Angelomorphic Christology and the exegesis of Psalm 8:5 in Tertullian's Adversus Praxean: An examination of Tertullian's reluctance to attribute angelic properties to the Son of God

Foster, Edgar G (2002) Angelomorphic Christology and the exegesis of Psalm 8:5 in Tertullian's Adversus Praxean: An examination of Tertullian's reluctance to attribute angelic properties to the Son of God. MTh(R) thesis, University of Glasgow.

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Abstract

Angelomorphic Christology is a helpful descriptive tool that one can use to outline the doctrine of Christ set forth in the NT. While it is somewhat anachronistic to speak of any "doctrine" appearing in the NT, the language of systematic theology with its various and sundry doctrinal formulations provides a way of structuring the first century apostolic account of Christ. We will therefore use such language in this study. For historical reasons, the personal story of Tertullian opens this investigation. R. G. Collingwood is renowned for thinking of history as the re-telling of factical accounts. The story we are about to "re-tell" represents one of many narratives recounted by ecclesiastical historians. It does not claim to be the last word on the subject. In fact, after this inquiry, we are convinced that many aspects of Tertullian's Christological project remain enshrouded in mystery. The modest goal of this study is simply to provide another perspective with regard to the study of Tertullian's Christology. We must briefly say a word about the sources used in this thesis. In this study, we follow the numbering system used in Evans' text and translation of Adversus Praxean. When citing De Anima, we adhere to Waszink's numbering schema. The works of E. Evans, J. Waszink, J. Pelikan, J. Dani.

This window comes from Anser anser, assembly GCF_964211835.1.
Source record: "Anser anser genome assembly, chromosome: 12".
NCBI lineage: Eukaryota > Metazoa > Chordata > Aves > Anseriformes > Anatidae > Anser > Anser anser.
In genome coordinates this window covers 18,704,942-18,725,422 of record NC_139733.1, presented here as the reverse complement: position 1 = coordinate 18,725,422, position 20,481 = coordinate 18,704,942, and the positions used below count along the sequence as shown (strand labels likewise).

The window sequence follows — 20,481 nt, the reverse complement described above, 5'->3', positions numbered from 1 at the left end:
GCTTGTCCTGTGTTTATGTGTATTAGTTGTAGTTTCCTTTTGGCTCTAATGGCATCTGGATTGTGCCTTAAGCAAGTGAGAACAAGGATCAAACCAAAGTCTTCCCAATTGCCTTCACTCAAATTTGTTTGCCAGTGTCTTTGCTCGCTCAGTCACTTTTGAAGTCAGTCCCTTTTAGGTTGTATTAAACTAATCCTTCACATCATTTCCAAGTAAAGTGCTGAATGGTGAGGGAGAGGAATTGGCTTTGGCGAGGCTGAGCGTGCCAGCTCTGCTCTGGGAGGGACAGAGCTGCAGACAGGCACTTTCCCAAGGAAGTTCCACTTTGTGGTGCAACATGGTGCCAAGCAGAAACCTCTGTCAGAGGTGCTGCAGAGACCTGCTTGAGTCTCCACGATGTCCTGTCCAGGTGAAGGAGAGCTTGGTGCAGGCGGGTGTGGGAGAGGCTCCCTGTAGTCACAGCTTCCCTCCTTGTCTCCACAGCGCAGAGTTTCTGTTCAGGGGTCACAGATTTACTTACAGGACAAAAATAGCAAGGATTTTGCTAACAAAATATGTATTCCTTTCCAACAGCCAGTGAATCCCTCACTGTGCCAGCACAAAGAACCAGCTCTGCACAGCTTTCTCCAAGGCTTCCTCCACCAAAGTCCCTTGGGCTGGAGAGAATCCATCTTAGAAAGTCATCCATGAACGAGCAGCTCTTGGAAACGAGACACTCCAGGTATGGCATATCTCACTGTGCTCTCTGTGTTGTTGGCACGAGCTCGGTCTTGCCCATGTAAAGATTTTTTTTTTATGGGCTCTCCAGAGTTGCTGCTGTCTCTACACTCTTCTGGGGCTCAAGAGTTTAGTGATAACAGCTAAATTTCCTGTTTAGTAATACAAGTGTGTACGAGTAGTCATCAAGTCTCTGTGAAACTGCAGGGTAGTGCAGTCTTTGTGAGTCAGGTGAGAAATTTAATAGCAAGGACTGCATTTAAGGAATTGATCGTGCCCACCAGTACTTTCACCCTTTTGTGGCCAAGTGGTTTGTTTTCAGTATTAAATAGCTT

Item Type: Thesis (MTh(R))
Qualification Level: Masters
Additional Information: Adviser: Ian Hazlett
Keywords: Biblical studies, Theology
Date of Award: 2002
Depositing User: Enlighten Team
Unique ID: glathesis:2002-71906
Copyright: Copyright of this thesis is held by the author.
Date Deposited: 17 May 2019 09:31
Last Modified: 17 May 2019 09:31
URI: http://theses.gla.ac.uk/id/eprint/71906

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